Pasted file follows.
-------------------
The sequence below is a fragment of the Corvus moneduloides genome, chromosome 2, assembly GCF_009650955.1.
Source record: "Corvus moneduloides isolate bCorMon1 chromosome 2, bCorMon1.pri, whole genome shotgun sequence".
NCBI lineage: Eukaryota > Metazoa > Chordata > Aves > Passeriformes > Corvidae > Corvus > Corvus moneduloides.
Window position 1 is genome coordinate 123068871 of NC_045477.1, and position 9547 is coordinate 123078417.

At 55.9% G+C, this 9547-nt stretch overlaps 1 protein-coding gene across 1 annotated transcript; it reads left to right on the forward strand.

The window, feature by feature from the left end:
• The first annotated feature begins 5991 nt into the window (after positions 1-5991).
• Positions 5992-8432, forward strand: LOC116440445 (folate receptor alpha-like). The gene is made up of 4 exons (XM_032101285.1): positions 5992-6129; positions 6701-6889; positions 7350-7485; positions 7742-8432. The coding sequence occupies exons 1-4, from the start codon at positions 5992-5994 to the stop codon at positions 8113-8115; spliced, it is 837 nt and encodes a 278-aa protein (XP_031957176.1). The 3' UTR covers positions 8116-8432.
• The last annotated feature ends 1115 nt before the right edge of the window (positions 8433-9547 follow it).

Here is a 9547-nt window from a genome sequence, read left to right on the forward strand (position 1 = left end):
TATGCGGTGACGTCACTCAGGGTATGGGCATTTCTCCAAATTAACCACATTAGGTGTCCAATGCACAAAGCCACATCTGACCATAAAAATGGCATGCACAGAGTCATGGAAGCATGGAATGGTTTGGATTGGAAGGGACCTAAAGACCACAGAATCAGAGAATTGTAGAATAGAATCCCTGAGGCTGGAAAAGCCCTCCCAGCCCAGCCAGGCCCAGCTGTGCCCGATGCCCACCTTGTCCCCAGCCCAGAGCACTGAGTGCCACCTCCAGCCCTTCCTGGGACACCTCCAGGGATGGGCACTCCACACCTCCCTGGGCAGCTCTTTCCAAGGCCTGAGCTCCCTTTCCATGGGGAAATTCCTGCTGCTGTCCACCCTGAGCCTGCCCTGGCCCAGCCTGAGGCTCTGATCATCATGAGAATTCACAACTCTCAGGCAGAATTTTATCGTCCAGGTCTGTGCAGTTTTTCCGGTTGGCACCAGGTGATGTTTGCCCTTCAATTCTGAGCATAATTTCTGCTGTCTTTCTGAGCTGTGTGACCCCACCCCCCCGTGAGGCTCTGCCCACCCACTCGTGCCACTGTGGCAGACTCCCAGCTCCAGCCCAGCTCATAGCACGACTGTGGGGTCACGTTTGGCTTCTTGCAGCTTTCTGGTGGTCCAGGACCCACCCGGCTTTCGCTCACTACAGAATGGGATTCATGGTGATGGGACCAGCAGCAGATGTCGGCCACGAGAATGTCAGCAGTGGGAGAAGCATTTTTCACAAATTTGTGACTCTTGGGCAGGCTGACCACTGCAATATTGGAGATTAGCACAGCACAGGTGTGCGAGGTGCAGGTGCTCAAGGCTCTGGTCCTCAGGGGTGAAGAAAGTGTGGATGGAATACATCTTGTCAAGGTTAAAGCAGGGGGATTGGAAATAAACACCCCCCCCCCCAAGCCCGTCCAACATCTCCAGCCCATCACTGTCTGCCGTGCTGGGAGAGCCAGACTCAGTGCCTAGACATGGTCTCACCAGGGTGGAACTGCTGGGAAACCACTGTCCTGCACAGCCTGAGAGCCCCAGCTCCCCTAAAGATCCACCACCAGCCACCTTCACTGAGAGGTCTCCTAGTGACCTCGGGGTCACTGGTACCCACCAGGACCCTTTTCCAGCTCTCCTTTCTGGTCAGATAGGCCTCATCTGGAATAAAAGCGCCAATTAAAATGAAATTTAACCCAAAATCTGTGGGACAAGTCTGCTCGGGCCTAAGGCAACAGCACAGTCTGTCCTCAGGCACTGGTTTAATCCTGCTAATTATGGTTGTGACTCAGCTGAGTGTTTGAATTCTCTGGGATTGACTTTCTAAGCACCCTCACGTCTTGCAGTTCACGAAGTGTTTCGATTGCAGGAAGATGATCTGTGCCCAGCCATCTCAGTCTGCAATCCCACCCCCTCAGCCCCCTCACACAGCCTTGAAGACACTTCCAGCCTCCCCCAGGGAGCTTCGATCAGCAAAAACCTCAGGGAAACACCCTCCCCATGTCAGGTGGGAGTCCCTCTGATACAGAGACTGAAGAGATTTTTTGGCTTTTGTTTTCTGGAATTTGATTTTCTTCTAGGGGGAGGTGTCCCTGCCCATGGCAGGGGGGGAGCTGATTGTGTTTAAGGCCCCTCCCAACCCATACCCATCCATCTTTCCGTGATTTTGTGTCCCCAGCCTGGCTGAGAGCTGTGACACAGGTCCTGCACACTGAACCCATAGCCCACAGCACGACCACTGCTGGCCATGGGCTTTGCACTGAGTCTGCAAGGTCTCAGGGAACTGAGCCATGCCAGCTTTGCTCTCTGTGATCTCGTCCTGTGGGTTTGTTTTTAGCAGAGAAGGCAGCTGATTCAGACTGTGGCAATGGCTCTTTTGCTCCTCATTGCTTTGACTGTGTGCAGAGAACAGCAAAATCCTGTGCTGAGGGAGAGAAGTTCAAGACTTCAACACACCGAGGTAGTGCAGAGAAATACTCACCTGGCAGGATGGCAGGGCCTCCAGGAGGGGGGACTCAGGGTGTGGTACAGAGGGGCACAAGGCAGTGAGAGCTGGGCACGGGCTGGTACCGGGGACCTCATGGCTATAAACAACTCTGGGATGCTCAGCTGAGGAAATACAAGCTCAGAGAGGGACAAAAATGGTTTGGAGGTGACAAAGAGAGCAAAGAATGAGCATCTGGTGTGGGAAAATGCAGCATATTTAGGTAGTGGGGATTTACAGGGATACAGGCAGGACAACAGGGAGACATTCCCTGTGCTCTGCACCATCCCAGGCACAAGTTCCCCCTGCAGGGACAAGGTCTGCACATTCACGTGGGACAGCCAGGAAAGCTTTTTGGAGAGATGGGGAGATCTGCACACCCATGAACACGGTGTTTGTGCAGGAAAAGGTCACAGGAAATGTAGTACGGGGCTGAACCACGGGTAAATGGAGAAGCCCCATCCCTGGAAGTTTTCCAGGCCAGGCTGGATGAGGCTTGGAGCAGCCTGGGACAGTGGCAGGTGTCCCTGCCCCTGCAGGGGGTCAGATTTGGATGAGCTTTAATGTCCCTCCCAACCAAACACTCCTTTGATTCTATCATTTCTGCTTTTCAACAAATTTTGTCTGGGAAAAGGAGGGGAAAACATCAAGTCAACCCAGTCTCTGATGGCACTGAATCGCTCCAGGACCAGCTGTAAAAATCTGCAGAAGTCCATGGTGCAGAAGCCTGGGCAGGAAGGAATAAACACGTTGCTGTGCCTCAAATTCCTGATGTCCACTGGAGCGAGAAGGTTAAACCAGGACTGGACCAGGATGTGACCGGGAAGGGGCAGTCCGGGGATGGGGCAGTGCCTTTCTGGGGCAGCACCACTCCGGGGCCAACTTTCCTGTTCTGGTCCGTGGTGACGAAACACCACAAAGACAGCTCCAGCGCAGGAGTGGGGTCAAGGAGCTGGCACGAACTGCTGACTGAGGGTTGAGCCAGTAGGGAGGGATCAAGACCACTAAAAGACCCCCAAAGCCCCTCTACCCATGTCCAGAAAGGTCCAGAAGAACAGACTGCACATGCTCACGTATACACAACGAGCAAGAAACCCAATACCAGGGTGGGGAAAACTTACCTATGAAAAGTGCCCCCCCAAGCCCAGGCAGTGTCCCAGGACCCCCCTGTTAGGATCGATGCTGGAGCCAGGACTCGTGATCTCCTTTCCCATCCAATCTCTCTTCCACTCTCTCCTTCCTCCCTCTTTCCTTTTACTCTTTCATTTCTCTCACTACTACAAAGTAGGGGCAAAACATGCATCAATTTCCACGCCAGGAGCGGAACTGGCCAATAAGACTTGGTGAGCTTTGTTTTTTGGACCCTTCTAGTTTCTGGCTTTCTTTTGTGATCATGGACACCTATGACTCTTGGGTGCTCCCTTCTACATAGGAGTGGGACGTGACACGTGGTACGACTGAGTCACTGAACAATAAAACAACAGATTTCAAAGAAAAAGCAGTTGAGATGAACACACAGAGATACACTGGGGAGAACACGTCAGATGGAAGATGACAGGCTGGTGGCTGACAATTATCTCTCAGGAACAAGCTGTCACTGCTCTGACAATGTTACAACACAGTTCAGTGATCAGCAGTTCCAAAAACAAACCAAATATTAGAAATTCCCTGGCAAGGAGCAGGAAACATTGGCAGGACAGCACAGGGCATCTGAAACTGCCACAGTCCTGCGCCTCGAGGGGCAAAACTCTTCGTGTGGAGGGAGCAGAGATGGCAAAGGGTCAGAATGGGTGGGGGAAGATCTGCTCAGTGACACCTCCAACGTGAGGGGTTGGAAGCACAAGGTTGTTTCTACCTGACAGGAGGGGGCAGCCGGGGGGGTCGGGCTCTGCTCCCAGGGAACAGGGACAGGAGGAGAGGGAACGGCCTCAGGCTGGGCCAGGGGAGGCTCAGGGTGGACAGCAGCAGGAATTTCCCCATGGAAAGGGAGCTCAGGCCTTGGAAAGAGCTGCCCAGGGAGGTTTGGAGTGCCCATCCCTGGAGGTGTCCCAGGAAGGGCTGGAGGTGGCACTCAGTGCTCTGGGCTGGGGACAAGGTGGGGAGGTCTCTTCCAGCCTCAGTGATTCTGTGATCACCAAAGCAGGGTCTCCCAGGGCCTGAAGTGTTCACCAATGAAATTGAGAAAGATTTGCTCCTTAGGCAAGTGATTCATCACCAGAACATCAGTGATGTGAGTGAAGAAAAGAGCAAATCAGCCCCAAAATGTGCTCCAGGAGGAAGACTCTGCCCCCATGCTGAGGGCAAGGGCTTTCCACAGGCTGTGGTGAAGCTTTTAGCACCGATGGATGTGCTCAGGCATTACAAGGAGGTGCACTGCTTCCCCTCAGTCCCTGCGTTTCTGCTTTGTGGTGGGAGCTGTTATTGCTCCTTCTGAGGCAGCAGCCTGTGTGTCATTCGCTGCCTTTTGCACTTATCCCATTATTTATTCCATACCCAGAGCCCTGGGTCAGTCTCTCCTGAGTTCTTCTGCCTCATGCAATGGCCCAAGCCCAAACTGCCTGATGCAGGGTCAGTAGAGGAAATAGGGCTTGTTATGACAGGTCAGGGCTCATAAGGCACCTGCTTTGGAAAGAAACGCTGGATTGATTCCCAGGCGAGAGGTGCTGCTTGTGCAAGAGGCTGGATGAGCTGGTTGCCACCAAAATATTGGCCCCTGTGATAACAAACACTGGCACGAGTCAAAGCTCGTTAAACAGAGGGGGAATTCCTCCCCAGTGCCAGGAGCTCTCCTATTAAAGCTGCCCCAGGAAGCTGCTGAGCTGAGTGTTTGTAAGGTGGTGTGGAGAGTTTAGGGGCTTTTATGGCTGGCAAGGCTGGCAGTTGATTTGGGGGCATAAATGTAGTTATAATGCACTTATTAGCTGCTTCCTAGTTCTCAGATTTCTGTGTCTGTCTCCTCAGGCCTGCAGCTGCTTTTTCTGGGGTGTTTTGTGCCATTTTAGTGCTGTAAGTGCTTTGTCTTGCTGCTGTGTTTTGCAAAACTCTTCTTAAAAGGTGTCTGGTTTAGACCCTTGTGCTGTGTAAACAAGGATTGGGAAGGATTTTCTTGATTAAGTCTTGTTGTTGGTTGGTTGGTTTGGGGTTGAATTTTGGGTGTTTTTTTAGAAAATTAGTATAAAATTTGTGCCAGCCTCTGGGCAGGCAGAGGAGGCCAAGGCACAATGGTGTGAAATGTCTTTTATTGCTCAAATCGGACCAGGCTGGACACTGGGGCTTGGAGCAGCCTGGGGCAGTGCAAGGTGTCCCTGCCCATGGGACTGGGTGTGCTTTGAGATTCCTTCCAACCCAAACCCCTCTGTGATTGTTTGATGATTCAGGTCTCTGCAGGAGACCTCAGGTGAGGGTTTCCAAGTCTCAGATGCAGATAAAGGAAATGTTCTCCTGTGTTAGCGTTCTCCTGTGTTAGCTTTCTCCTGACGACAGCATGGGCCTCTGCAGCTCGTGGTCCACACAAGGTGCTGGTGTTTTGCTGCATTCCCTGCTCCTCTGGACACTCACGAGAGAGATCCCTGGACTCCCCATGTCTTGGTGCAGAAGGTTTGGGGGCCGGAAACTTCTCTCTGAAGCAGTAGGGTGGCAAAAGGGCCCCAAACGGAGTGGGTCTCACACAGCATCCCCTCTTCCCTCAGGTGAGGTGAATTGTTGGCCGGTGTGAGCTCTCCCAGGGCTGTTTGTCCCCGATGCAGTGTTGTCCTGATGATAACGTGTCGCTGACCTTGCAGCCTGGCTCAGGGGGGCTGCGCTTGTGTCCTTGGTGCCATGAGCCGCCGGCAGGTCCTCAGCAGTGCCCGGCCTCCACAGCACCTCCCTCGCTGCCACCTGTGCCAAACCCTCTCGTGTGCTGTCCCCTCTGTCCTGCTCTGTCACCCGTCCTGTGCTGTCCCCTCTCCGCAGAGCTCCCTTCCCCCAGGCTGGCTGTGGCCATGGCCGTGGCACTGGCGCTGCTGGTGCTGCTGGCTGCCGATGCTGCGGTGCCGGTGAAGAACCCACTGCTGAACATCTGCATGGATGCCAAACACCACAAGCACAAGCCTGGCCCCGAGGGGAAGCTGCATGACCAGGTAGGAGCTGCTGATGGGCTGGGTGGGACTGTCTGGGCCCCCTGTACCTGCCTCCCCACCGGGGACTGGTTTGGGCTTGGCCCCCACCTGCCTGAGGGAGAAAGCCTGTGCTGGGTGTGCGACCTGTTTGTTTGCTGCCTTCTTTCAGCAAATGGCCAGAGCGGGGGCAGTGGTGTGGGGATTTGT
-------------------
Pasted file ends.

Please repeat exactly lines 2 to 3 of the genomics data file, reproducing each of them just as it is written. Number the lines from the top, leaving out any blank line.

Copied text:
Source record: "Corvus moneduloides isolate bCorMon1 chromosome 2, bCorMon1.pri, whole genome shotgun sequence".
NCBI lineage: Eukaryota > Metazoa > Chordata > Aves > Passeriformes > Corvidae > Corvus > Corvus moneduloides.